General Cigar Co. – Punch Signature
Fishing season is officially underway in the Upper Peninsula with May 15th marking opening day for Walleye fishing. With my wife and kids out of town, I have gotten in my share of fishing and cigar smoking in the last week or so. My dad and I slayed the Walleyes in Huron Bay off of Lake Superior last weekend. Okay, maybe “slayed” isn’t the right word. However, the one Walleye I did catch won me a large pot of money! After work today, I’ll be fishing the Walleye Capital of the World, Little Bay de Noc, which is a stone’s throw away from my backdoor. Well, enough with me. Now onto the review!
Back in February, General Cigar Company announced the latest edition to their Punch brand, the Punch Signature. Produced in Danli, Honduras by Master Blender Agustin Garcia, the Punch Signature is available in four vitolas: Rothschild (4 ½ by 5), Robusto (5 by 54), Torpedo (5.8 by 62), and Gigante (6 by 60). Singles range in price from $5.39 to $7.39, but heavy discounts can be easily spotted online with a quick search. A blog post over at punchcigars.com provided the back story on the creation of the blend:
Development of the Punch Signature blend began in 2012. Agustin and his team found a small batch of Ecuadoran tobacco they wanted to use, but had to ensure that they would be able to have enough to make Punch Signature a full-time addition to Punch.
So they started working with a grower to cultivate this special Ecuadoran Corojo wrapper which we had grown exclusively for this cigar. The hardcore cigar lovers among you will be happy to know that the wrapper is related to the original Cuban Corojo seed. The Punch blending team in Honduras aged and sorted the tobacco, and prepared them for launch three years later.
Samples Provided by General Cigar
Size: 5 by 54
Wrapper: Ecuadorian Corojo
Binder: Connecticut Habano
Filler: Nicaraguan and Dominican
Smoke Time: 1 Hour and 35 Minutes
The white band is eye catching against the dark brown Ecuadorian Corojo wrapper that has its fair share of small veins, bumps, and oils. As I roll the cigar under my fingers, the abundant oils on the leaf can be easily felt.
Off of the wrapper, I find notes of barnyard and faint vanilla sweetness. The foot shows off notes of cherry, chocolate, and cedar. A quick cut through the double cap opens up an easy draw with just the right amount of resistance. Rich cedar followed by cherry and chocolate greet my palate on the dry draw. Additionally, there are some potpourri-like spices.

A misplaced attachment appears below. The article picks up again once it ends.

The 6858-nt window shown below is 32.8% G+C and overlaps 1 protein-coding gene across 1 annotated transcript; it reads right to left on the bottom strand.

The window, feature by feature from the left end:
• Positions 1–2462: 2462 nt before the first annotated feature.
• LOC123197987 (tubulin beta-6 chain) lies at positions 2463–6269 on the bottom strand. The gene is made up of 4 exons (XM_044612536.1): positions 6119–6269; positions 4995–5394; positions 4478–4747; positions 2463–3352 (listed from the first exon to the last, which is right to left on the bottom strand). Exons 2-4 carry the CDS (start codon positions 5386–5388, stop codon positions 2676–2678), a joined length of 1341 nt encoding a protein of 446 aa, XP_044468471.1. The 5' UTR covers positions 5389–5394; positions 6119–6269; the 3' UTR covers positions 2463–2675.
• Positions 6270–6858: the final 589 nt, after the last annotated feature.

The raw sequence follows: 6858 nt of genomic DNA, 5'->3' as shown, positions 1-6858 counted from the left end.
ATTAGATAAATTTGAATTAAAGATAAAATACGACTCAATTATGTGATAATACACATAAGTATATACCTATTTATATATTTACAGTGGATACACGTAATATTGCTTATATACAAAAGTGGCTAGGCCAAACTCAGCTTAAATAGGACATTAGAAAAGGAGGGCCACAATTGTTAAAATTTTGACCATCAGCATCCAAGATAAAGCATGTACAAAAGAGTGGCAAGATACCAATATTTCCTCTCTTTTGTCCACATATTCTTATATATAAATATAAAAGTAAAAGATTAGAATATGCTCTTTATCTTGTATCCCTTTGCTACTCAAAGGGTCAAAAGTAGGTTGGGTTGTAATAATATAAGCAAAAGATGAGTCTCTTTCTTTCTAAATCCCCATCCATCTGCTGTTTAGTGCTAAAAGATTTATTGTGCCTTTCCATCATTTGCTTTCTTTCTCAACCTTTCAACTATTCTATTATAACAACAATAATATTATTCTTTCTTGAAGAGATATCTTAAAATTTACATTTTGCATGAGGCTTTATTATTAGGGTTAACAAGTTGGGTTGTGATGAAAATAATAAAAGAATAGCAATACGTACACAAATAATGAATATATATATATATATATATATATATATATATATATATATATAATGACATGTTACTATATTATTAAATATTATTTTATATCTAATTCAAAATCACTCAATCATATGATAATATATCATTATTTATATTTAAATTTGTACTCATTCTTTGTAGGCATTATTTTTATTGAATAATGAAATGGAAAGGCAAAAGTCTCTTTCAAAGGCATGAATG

The Punch Signature is opening with full flavors and a decent amount of spice. Each draw produces a copious amount of thick, chewy smoke with flavors of cedar, earth or leather notes, and a bit of a char taste. The burn, which began jagged, is straightening out. The spice is sharp as it passes through the sinuses and leaves a lingering sting. I think I’ll be keeping the retrohales to a minimum. At about the one inch mark, the heavy flavors begin to mellow out, along with the spice.
Entering the second third of the Punch Signature, the flavors noted earlier are becoming much richer and an unidentifiable sweetness is peaking through in the background. The mouth feel of the smoke remains full, coating all areas with its creamy texture. A small amount of chocolate, joined with more earthy notes, are picked up on the long finish. The burn has a mind of its own switching from wavy to jagged to just about perfect.
Burning down to the last two inches of the Punch Signature, the spice has calmed, almost making a complete exit from the profile. The cedar is developing, the sweetness (maybe vanilla-bean) is rounding out the profile, and a dark fruit flavor arrives with just over an inch and a half remaining. The strength is medium/full as the Punch Signature comes to a close.
Punch has been one of my favorite brands in the extensive General Cigar Co. portfolio. The Punch London Club Maduro, a 5 by 40 Petit Corona, was my go-to smoke a few year back and I still enjoy them here and there. Between the price-point, exceptional construction, and just good ole’ flavors, it is hard for me to complain when it comes to Punch. And most of that has not changed after smoking the Punch Signature. No touch-ups were required on this wacky burning cigars, the flaky ash held firm, and the smoke production exceeded expectation. After the char flavor departed in the first third, I found myself enjoying the stick much more. The richness, sweetness, and the dark fruit created a nice combination of flavors, especially in the middle and final thirds. For under $7, the Punch Signature is worth a shot. For me, the Punch Signature is few steps behind the London Club and Rare Corojo.